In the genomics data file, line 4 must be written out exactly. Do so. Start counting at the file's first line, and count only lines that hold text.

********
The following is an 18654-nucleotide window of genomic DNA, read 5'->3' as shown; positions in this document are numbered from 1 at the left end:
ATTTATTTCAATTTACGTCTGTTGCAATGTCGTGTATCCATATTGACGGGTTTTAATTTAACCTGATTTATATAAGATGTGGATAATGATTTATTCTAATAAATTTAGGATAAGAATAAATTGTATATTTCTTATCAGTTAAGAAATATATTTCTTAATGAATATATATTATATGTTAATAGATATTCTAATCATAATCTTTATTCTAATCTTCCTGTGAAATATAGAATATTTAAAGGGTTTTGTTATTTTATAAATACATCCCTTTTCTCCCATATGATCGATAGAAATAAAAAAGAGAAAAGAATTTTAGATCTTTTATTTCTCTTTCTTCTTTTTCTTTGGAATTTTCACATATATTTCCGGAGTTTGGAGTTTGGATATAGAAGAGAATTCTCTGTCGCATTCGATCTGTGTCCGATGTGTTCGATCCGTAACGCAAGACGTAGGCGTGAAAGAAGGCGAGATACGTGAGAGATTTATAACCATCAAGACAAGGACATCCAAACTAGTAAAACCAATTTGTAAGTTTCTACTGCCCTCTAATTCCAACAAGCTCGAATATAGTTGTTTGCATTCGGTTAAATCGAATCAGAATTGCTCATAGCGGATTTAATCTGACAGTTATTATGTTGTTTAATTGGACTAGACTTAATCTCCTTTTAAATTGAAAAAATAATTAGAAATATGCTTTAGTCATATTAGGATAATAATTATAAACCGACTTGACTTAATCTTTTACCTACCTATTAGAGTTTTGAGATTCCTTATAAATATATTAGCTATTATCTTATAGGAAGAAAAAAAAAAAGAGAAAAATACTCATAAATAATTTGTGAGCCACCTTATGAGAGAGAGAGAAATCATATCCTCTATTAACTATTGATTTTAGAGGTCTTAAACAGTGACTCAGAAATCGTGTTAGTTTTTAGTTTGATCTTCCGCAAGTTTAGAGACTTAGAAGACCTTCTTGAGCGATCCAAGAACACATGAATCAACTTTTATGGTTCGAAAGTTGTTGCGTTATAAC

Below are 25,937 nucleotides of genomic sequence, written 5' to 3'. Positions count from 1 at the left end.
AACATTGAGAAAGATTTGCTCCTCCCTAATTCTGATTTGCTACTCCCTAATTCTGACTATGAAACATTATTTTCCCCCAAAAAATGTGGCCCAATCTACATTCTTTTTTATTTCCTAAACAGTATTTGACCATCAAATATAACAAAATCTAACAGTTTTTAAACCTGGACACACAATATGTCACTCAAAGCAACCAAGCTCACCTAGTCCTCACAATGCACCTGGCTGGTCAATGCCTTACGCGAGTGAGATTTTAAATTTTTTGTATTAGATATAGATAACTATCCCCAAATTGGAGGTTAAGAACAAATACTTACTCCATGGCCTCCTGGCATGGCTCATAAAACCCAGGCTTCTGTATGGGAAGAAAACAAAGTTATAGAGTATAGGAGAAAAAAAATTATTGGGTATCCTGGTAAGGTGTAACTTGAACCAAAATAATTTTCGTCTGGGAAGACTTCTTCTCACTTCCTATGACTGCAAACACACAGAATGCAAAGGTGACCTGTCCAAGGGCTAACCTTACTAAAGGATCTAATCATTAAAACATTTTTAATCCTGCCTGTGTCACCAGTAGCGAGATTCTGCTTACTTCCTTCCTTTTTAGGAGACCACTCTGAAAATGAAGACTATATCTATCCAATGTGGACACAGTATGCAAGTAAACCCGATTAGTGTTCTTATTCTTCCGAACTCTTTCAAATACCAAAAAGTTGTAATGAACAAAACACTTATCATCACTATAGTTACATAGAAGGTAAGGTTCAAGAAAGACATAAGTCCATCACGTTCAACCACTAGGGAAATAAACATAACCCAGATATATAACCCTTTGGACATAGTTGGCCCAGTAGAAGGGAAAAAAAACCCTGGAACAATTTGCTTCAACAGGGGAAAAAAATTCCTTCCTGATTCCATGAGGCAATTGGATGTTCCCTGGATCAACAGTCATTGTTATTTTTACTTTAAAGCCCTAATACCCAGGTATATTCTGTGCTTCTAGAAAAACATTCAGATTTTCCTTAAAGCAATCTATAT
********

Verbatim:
AACATTGAGAAAGATTTGCTCCTCCCTAATTCTGATTTGCTACTCCCTAATTCTGACTATGAAACATTATTTTCCCCCAAAAAATGTGGCCCAATCTACATTCTTTTTTATTTCCTAAACAGTATTTGACCATCAAATATAACAAAATCTAACAGTTTTTAAACCTGGACACACAATATGTCACTCAAAGCAACCAAGCTCACCTAGTCCTCACAATGCACCTGGCTGGTCAATGCCTTACGCGAGTGAGATTTTAAATTTTTTGTATTAGATATAGATAACTATCCCCAAATTGGAGGTTAAGAACAAATACTTACTCCATGGCCTCCTGGCATGGCTCATAAAACCCAGGCTTCTGTATGGGAAGAAAACAAAGTTATAGAGTATAGGAGAAAAAAAATTATTGGGTATCCTGGTAAGGTGTAACTTGAACCAAAATAATTTTCGTCTGGGAAGACTTCTTCTCACTTCCTATGACTGCAAACACACAGAATGCAAAGGTGACCTGTCCAAGGGCTAACCTTACTAAAGGATCTAATCATTAAAACATTTTTAATCCTGCCTGTGTCACCAGTAGCGAGATTCTGCTTACTTCCTTCCTTTTTAGGAGACCACTCTGAAAATGAAGACTATATCTATCCAATGTGGACACAGTATGCAAGTAAACCCGATTAGTGTTCTTATTCTTCCGAACTCTTTCAAATACCAAAAAGTTGTAATGAACAAAACACTTATCATCACTATAGTTACATAGAAGGTAAGGTTCAAGAAAGACATAAGTCCATCACGTTCAACCACTAGGGAAATAAACATAACCCAGATATATAACCCTTTGGACATAGTTGGCCCAGTAGAAGGGAAAAAAAACCCTGGAACAATTTGCTTCAACAGGGGAAAAAAATTCCTTCCTGATTCCATGAGGCAATTGGATGTTCCCTGGATCAACAGTCATTGTTATTTTTACTTTAAAGCCCTAATACCCAGGTATATTCTGTGCTTCTAGAAAAACATTCAGATTTTCCTTAAAGCAATCTATAT